Microsoft has put a lot of effort into making your environment secure, however, that still does not absolve you of some things that you still have to configure.

Here is an example (using the examples in the SDK) of showing PHI:

Notice that you can essentially see EVERYTHING in that message, including that ever-so-important PHI.

There are a few things that you can to to remove/restrict access to that PHI.

Because there is the ability to see PHI in non secure places, Microsoft has a couple of places that you use to secure that data, based on your security policy. In some instances, the security stops at the firewall, if an intruder gets past the firewall, they have the keys to the kingdom. This security policy is fine for most instances, (thank goodness)! In my case, the last thing I want to do is have to peel off the layers of security to simply figure out that an element is missing from the HL7 message. At 2:00 am I simply want to log in and find out what is going on, what the error is, and fix it.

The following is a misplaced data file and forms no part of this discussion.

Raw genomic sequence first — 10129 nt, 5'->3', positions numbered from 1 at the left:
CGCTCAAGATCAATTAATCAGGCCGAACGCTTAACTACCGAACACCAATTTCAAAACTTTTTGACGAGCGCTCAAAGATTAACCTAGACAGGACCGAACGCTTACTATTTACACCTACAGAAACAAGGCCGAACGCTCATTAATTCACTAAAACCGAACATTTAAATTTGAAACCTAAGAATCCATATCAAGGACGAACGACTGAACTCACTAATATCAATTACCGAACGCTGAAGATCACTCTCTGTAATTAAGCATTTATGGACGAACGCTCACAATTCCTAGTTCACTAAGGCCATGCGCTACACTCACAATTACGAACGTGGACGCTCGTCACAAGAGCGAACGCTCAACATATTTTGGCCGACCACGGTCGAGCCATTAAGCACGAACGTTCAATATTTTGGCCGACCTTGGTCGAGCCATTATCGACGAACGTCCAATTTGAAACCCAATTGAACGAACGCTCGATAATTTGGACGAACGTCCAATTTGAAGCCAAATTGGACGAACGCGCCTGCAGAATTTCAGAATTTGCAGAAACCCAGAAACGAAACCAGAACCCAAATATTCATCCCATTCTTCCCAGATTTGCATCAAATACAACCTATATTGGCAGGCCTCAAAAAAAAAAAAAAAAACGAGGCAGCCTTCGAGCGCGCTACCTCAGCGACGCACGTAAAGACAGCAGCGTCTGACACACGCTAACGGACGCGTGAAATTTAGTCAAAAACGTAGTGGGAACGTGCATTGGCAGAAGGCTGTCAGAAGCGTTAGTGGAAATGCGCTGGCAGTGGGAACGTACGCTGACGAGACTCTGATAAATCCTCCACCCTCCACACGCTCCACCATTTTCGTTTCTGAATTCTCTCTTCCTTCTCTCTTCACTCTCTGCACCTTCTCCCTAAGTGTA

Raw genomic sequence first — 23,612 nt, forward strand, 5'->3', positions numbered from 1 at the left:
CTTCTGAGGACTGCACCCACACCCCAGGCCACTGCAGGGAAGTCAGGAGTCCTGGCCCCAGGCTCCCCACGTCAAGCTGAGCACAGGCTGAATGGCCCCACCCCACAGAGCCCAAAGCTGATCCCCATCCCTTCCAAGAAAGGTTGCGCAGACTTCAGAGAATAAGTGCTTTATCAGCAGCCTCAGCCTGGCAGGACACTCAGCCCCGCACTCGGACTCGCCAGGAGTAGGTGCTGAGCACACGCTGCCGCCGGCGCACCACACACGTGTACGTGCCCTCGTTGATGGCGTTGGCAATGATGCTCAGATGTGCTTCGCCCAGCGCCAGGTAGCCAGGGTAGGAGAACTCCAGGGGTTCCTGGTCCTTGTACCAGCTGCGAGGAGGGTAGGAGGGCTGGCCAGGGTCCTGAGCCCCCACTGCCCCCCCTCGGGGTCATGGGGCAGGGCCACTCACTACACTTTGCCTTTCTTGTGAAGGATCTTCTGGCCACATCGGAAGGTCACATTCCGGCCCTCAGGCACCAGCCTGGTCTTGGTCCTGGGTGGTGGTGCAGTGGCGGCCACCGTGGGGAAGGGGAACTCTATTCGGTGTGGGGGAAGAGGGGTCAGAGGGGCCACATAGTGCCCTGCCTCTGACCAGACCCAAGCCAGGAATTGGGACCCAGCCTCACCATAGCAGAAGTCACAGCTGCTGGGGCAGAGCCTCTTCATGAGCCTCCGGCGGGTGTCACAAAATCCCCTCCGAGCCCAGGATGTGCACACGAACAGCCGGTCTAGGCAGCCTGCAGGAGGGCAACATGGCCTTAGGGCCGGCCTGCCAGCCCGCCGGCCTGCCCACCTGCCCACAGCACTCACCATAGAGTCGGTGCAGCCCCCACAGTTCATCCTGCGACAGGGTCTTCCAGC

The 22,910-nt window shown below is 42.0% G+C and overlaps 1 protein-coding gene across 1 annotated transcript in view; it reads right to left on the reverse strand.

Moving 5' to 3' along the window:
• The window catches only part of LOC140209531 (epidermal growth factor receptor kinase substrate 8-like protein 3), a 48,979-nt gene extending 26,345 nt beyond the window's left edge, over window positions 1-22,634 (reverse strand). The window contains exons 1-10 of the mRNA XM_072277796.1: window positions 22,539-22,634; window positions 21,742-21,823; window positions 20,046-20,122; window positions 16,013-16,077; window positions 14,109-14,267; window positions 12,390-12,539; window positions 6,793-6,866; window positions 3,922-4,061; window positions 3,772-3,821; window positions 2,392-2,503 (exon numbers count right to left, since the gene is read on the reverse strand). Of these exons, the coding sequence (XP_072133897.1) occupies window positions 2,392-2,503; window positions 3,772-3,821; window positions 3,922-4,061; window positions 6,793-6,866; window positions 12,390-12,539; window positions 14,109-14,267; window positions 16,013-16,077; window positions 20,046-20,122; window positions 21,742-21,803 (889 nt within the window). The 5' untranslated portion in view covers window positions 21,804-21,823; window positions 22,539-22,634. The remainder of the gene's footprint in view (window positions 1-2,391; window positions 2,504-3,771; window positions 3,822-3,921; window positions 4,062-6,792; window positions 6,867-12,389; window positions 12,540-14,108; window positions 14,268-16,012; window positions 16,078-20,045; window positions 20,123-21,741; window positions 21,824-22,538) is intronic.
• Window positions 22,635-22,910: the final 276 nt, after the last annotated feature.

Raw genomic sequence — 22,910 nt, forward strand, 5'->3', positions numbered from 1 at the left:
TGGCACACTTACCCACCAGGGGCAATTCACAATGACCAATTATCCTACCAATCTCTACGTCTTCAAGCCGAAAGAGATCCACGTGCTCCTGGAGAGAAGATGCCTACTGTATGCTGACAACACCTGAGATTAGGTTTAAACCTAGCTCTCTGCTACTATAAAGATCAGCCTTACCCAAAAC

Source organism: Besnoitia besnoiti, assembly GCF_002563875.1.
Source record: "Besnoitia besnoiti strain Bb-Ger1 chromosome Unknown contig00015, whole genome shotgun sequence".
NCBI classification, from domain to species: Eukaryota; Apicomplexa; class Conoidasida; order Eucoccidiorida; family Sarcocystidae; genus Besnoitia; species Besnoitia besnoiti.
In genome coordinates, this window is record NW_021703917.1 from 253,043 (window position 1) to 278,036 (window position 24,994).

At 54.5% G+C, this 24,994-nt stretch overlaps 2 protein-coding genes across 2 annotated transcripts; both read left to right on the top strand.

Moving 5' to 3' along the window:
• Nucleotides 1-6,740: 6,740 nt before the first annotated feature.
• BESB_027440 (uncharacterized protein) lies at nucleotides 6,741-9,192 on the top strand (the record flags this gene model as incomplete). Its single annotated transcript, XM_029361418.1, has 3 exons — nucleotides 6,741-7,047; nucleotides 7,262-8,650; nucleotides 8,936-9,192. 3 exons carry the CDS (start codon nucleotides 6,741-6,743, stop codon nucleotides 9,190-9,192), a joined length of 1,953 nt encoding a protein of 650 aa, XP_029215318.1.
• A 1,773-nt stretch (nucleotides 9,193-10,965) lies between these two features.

However, there are some out there that either do not trust their network admins, want to make troubleshooting harder, don’t trust their co workers, or were forced to implement additional security around PHI. For those, here are a few things that are available to increase security around PHI>

The first would be to turn off Event Logging and possibly choose SQL where more restrictions can be managed.

(Remember to restart the Audit and Logging Service)

Another would be to simply restrict who can have access to the event log in the first place, this can be done by changing the following key in the registry (did you see my disclaimer on the right side of this blog?)

Key: SYSTEM\CurrentControlSet\Services\EventLog\Application
Name: RestrictGuestAccess
Value: 1 Restrict access to Application log

But if you really want to get fancy, you can simply add the following entry into the BizTalk Server Operators group in Active Directory and restrict everyone else: (click to enlarge)